Tag Archives: Content Area Literacy

Perspective Taking: Internment Final Project

12 May

To wrap up our unit on the Internment Camps, I wanted students to write a diary from the perspective of a Japanese American child living during the WWII period.  The diary had four main events: the bombing of Pearl Harbor, when notices of relocation went up, life in the camps, and coming home.  We spent almost a month delving into what life was like during that period, and I wanted students to be able to take all they knew and put it into the final project.  At the same time, I recognize that any writing assignment adds an additional layer of challenge to students, and an assignment like this one requires students to use narrative skills, historical thinking and writing skills, and editing skills.  It’s a tall order.  How to support them?

We ended up brainstorming as a class for each section.  Students first talked in small groups about how a Japanese American might feel after an event like the Pearl Harbor bombing.  Then they shared out, and we created a group list of words such as, “Devastated, afraid, sad, uncertain.”  Working together, they then came up with thoughts someone might have, and finally they brainstormed facts they knew about Pearl Harbor, such as the fact that it was a military base and that it was in Hawaii.

The final notes looked something like this.

photo 1 copy

Armed with these brainstorming notes, students then wrote their entries independently.  Students shared their favorite parts each day, so they could hear each other’s work and get inspired.  It was fun to see ideas zoom through a classroom.  One student had the idea to quote from the radio announcer for the Pearl Harbor entry, “This just in, we have reports that Pearl Harbor has been bombed,” and I saw the impact reverberate through the room.  Quotes from radio announcers began to appear in other entries, followed by quotes from Roosevelt, quotes from parents, and so on.  Each piece was unique, but I could see how the group brainstorming and sharing sessions had supported them in including as much detail as possible.  Here are a few final products!

photo-30           photo 2   photo 4photo 5

photo 3

Primary Source Analysis: Letters

21 Apr

I found some letters from the Internment Camp period, written between a librarian named Ms. Breed and children she knew in the camps, that have been saved and archived.  They gave some insight into how the children of the camps thought about their predicament, as well as their general outlook.  It’s a little like a mini internment version of Ann Frank’s Diary.

I was thinking about how to share these with the students, and specifically how to have them make meaning from the letters (without me lecturing about each line).  We could have done a similar activity to what we did with previous primary source documents–a write around, a discussion of the letter with a partner, etc.  But I wanted to try something different.  I wanted each child to try to engage with the letters on their own before they began to work with others.

Enter Notice and Note, the new book by Kylene and Beers that I referenced a few weeks ago.  One of their strategies for close reading involves students reading and annotating the text on their own, and then discussing remaining questions or thoughts as a group.  I modified it slightly as follows:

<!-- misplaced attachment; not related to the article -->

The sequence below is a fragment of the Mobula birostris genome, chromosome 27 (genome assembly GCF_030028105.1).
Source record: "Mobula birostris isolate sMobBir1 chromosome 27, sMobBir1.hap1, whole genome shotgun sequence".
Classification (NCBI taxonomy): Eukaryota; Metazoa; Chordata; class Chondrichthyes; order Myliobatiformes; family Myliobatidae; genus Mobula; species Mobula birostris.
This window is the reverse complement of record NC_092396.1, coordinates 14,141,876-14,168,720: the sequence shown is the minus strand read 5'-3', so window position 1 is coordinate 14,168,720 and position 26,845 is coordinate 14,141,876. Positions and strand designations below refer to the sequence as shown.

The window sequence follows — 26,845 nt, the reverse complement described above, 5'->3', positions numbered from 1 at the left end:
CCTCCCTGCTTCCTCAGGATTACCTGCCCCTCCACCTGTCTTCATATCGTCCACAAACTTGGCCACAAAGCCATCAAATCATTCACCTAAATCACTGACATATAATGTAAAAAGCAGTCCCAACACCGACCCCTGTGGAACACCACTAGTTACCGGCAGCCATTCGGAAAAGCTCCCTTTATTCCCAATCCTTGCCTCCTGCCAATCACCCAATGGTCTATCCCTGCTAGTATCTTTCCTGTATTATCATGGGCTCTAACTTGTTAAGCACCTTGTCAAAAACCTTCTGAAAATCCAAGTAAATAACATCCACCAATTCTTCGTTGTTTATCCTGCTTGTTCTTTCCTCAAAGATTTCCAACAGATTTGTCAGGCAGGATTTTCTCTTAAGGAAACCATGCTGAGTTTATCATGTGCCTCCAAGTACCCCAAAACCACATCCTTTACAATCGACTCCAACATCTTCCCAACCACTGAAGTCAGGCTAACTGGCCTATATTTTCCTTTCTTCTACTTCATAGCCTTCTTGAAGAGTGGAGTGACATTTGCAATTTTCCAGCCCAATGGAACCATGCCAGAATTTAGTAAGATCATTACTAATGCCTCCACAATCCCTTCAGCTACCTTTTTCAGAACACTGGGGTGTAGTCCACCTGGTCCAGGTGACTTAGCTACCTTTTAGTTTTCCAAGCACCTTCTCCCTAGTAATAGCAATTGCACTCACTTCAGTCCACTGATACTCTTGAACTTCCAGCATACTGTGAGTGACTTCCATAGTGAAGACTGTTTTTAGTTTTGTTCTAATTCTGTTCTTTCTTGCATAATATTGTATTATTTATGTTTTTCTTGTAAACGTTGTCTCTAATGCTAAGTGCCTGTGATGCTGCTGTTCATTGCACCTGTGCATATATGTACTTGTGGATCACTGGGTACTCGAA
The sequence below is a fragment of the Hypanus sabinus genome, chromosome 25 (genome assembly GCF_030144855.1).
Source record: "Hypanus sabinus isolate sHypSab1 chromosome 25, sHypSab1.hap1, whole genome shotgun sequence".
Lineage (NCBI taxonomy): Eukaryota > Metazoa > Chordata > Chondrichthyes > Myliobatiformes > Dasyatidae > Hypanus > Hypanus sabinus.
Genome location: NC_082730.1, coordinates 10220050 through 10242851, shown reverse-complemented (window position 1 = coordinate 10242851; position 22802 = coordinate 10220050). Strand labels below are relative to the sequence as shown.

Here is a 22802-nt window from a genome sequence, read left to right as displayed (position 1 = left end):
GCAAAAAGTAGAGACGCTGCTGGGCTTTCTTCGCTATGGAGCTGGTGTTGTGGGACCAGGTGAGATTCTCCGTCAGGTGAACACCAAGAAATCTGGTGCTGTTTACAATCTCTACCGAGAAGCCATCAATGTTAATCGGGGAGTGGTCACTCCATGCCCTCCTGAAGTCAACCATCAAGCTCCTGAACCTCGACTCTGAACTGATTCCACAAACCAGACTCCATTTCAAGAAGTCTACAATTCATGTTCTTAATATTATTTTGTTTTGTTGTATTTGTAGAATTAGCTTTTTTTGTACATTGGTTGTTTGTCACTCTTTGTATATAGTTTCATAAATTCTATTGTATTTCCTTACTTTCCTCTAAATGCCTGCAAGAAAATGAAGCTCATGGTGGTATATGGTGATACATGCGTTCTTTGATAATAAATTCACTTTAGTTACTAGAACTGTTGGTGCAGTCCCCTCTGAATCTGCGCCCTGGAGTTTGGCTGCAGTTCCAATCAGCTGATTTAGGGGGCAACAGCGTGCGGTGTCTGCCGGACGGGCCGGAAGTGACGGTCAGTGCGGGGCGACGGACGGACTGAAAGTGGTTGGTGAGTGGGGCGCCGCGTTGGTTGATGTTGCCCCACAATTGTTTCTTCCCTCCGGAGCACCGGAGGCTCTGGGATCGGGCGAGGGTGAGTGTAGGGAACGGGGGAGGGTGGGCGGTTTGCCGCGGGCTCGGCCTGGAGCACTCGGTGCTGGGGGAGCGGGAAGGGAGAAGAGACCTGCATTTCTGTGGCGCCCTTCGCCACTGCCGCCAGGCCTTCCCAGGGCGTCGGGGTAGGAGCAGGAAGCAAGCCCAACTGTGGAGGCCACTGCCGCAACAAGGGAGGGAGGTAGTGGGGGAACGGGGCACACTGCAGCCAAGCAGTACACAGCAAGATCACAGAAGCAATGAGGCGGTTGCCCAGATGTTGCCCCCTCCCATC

1) Students read the text independently, annotating with a “!” or “?” things that surprise or confuse them.

2) Students re-read the text, writing down their questions if they still have them, or, if they interpret the meaning on the second reading, writing their new thought.

photo 1

3) Students share their remaining questions with the class.  We put questions on the SMARTboard, and then the kids discussed them in small groups.

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4) The class discusses the most salient questions or thoughts as a whole. 

We repeated this structure for four letters.  It was an interesting experiment.  Kids came up with questions from the literal (what does “morale” mean?) to the inferential (if there was no fence up for a period, why didn’t people try to escape?)

I liked the fact that students had to grapple with the text on their own, but also got to discuss their ideas with a group and share out with the class.  On the flip side, I probably need to do some more work modeling what kinds of things you could question.  I had a fair share of students tell me they had no questions, and then when I read a line from the letter and asked them what it meant they said, “Oh, I didn’t understand that part.”  It seems like recognizing when you’re confused is still a concept we need to work on.

Primary Source Analysis: Photographs

9 Apr

The first primary resource we dug into was photographs.  They’re the most accessible of the resources, and students can learn a lot through close observation.

In 2012 I went to the Teacher’s College Nonfiction Institute in February, and I learned that one way they approach content area literacy is through historical thinking centers.  Students move around to different stations that have a variety of resources to analyze.  One station might be photos, one might be statistics, one is video, etc.  Each station comes with a task card that has questions for students to discuss and write about.

I wanted to adopt this kind of approach with the class, but I knew that having stations (something new) and primary resources on a brand new topic would be too much.  Instead of having everyone working at a different center each day, I chose to make each day about a type of resource.  The first day would be photos.

I went with the traditional: I do, we do, you do approach.  I put a picture up on the SMARTboard, and then modeled how I would analyze it.  First, I just described what I saw.